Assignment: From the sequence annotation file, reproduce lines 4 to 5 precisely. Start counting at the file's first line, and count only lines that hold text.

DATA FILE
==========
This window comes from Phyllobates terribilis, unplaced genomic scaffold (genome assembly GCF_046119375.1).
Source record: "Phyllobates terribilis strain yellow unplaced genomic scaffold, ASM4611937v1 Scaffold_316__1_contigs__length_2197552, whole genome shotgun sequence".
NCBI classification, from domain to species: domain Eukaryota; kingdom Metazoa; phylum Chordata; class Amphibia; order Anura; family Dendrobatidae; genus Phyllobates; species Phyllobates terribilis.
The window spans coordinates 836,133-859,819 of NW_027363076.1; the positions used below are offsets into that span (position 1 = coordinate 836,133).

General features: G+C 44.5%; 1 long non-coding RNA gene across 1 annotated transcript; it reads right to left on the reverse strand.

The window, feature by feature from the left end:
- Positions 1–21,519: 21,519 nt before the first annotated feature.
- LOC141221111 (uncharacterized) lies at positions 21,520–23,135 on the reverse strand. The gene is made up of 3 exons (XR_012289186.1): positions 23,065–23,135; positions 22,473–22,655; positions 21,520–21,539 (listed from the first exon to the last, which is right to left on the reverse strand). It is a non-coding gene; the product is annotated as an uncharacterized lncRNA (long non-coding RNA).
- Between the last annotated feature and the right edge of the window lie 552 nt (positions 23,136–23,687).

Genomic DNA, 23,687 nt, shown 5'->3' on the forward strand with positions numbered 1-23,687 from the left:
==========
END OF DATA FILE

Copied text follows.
The window spans coordinates 836,133-859,819 of NW_027363076.1; the positions used below are offsets into that span (position 1 = coordinate 836,133).

General features: G+C 44.5%; 1 long non-coding RNA gene across 1 annotated transcript; it reads right to left on the reverse strand.